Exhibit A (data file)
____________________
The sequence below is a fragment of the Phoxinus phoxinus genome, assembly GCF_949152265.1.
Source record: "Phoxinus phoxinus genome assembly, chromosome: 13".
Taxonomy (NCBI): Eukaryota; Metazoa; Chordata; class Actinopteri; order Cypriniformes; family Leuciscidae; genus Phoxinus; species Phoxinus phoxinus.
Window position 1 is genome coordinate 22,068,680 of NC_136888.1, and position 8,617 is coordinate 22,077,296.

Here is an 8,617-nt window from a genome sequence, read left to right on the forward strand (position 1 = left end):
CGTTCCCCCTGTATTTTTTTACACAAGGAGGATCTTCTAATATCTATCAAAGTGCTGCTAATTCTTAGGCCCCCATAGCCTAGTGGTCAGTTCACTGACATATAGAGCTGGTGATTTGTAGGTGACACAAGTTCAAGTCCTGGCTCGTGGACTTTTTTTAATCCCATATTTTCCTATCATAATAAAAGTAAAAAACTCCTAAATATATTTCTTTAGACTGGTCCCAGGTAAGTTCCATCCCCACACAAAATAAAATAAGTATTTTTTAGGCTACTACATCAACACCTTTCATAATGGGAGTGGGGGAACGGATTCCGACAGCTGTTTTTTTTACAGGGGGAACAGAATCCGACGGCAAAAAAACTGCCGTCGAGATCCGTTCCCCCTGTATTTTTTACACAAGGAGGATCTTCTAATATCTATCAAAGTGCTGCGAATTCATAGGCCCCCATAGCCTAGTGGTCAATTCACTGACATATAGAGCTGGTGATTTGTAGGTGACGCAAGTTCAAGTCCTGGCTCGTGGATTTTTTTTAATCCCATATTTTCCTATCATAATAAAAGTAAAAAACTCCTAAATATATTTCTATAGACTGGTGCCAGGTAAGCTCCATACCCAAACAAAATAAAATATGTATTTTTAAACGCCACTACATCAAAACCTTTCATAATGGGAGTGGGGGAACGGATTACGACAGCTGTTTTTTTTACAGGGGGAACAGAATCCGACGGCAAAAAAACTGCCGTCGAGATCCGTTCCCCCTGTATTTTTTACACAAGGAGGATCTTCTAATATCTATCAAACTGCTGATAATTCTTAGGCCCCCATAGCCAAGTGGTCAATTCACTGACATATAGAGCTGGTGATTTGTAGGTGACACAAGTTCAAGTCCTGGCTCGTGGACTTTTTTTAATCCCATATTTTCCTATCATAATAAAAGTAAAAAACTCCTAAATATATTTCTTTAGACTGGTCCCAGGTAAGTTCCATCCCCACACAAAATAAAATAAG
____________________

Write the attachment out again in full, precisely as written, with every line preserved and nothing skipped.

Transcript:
The sequence below is a fragment of the Phoxinus phoxinus genome, assembly GCF_949152265.1.
Source record: "Phoxinus phoxinus genome assembly, chromosome: 13".
Taxonomy (NCBI): Eukaryota; Metazoa; Chordata; class Actinopteri; order Cypriniformes; family Leuciscidae; genus Phoxinus; species Phoxinus phoxinus.
Window position 1 is genome coordinate 22,068,680 of NC_136888.1, and position 8,617 is coordinate 22,077,296.

Here is an 8,617-nt window from a genome sequence, read left to right on the forward strand (position 1 = left end):
CGTTCCCCCTGTATTTTTTTACACAAGGAGGATCTTCTAATATCTATCAAAGTGCTGCTAATTCTTAGGCCCCCATAGCCTAGTGGTCAGTTCACTGACATATAGAGCTGGTGATTTGTAGGTGACACAAGTTCAAGTCCTGGCTCGTGGACTTTTTTTAATCCCATATTTTCCTATCATAATAAAAGTAAAAAACTCCTAAATATATTTCTTTAGACTGGTCCCAGGTAAGTTCCATCCCCACACAAAATAAAATAAGTATTTTTTAGGCTACTACATCAACACCTTTCATAATGGGAGTGGGGGAACGGATTCCGACAGCTGTTTTTTTTACAGGGGGAACAGAATCCGACGGCAAAAAAACTGCCGTCGAGATCCGTTCCCCCTGTATTTTTTACACAAGGAGGATCTTCTAATATCTATCAAAGTGCTGCGAATTCATAGGCCCCCATAGCCTAGTGGTCAATTCACTGACATATAGAGCTGGTGATTTGTAGGTGACGCAAGTTCAAGTCCTGGCTCGTGGATTTTTTTTAATCCCATATTTTCCTATCATAATAAAAGTAAAAAACTCCTAAATATATTTCTATAGACTGGTGCCAGGTAAGCTCCATACCCAAACAAAATAAAATATGTATTTTTAAACGCCACTACATCAAAACCTTTCATAATGGGAGTGGGGGAACGGATTACGACAGCTGTTTTTTTTACAGGGGGAACAGAATCCGACGGCAAAAAAACTGCCGTCGAGATCCGTTCCCCCTGTATTTTTTACACAAGGAGGATCTTCTAATATCTATCAAACTGCTGATAATTCTTAGGCCCCCATAGCCAAGTGGTCAATTCACTGACATATAGAGCTGGTGATTTGTAGGTGACACAAGTTCAAGTCCTGGCTCGTGGACTTTTTTTAATCCCATATTTTCCTATCATAATAAAAGTAAAAAACTCCTAAATATATTTCTTTAGACTGGTCCCAGGTAAGTTCCATCCCCACACAAAATAAAATAAG